The title track to the album was born as an almost catharsis or healing process to a very dark period that Mann went through, both personally and professionally, before sessions for Move On had begun.
“It’s a pretty-simple song, but it was inspired by my mother’s passing and a loss of my voice that I experienced. I started writing that song in 2012 and we recorded it at the end of 2013. There was a long period in 2012 when I couldn’t sing, or even speak. I had choked on a piece of food and had injured my throat,” she said. “It took us a long time to figure out what was shutting me down, then we pin-pointed that. But that happened not long after my mother passed away, so it was just a really crappy year. But you’ve heard that saying, ‘When you’re going through Hell, keep going?’ Well, “Move On” was kind of that message … just to keep going.”
Mann summarizes her songs as “character studies” and like any author worth their salt, she’s not afraid to turn her gaze inward from time-to-time, as evidenced by the last tune on the album, “This Bitch.”
“This Bitch” is the most auto-biographical song I’ve ever written,” she laughed. “I’ve been clean and sober for a number of years now, but there was a period of time where I was not the nicest person. So that’s kind of like the old me and I’m coming to terms with the person that I used to be, kind of pointing to myself and laughing at myself. It’s a re-release from a previous CD. When I perform that song live, so many people have come up and asked me where they could get that song. It’s on a record that’s out of print, so I re-released it on Move On.”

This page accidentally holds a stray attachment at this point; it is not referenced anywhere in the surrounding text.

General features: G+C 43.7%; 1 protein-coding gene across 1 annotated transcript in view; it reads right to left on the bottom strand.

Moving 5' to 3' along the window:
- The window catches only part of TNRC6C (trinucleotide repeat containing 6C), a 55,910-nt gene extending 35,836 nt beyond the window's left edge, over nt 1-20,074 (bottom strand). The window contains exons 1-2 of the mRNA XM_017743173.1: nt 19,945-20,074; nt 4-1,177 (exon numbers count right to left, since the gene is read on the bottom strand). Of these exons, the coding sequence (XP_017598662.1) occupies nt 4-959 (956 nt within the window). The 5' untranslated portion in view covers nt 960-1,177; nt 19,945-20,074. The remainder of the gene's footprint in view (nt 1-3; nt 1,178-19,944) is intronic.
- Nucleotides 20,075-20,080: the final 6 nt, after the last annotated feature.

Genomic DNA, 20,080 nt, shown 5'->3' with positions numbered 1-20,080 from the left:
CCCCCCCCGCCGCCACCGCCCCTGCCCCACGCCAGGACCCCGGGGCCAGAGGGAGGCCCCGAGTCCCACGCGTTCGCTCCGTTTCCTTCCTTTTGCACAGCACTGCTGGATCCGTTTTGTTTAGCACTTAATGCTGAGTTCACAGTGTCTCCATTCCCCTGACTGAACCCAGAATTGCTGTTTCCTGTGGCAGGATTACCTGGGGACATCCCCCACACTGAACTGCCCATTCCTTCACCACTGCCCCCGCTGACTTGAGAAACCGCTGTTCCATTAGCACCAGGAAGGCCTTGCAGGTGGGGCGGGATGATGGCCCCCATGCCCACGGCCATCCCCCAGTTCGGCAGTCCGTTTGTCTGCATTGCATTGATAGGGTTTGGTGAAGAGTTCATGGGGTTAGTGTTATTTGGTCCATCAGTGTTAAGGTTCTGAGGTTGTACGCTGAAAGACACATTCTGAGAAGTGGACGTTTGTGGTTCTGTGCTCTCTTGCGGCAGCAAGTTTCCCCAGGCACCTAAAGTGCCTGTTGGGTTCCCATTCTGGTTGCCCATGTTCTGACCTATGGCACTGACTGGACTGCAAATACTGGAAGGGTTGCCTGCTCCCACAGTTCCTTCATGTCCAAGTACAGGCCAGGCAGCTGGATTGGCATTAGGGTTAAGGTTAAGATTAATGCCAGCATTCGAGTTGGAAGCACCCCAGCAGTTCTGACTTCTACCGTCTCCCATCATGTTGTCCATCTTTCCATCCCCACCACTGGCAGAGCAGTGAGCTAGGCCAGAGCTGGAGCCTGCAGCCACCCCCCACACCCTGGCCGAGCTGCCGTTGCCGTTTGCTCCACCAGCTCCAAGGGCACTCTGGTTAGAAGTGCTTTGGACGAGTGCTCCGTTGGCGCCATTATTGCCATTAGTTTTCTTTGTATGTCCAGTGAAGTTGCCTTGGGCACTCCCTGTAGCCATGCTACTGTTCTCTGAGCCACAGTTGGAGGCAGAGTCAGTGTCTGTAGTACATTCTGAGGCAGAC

Her life-changing moment occurred in the church – just as it did with so many other blues performers – but Mann’s moment of clarity came with a bit of a twist.
“When I was little, I was raised in a Jewish family and we did kind of a cultural exchange with a black church that was near the temple. Folks from the black church would go to the synagogue service and folks from the synagogue would go to service at the black church,” she said. “My parents took me there (to the service at the black church) when I was about 7 years old and we walked in and people were dancing in the aisles, there was a drummer with a drum set, there was this woman singing at the top of her lungs with a tambourine and the skin on the back of my arms just bubbled up. I don’t remember a whole lot from my childhood, but I really remember the impact that that music had on me as a little kid. It was something completely foreign to my experience.”
Soon after that experience in church, Mann started to fall head-over-heels in love with the bass guitar. So much so that it almost became an obsession for her to acquire one, which she did by sacrificing something mighty important to a person’s daily routine.
“When I was 11 years old, I was in seventh grade and I walked home from school every day. I saved up my lunch money and bought my first bass guitar with that lunch money. I was probably mal-nourished. I would get home and eat some bread or maybe a can of beans – we didn’t have much money, but I just had to get one and I had to play the bass.”
That acquisition of a bass guitar quickly led to visions of world dominance dancing through little Lisa Mann’s head.
“Oh, yeah. I thought I was going to be a rock star. People would ask me at 12 years old what I wanted to be when I grew up and I would say, ‘I’m gonna’ be a rock star.’ I would insist on that. And hey, I’m not a rock star, but I am a full-time, working musician and I have a career and I’m writing songs … so if you dream it and believe it, you can do it.”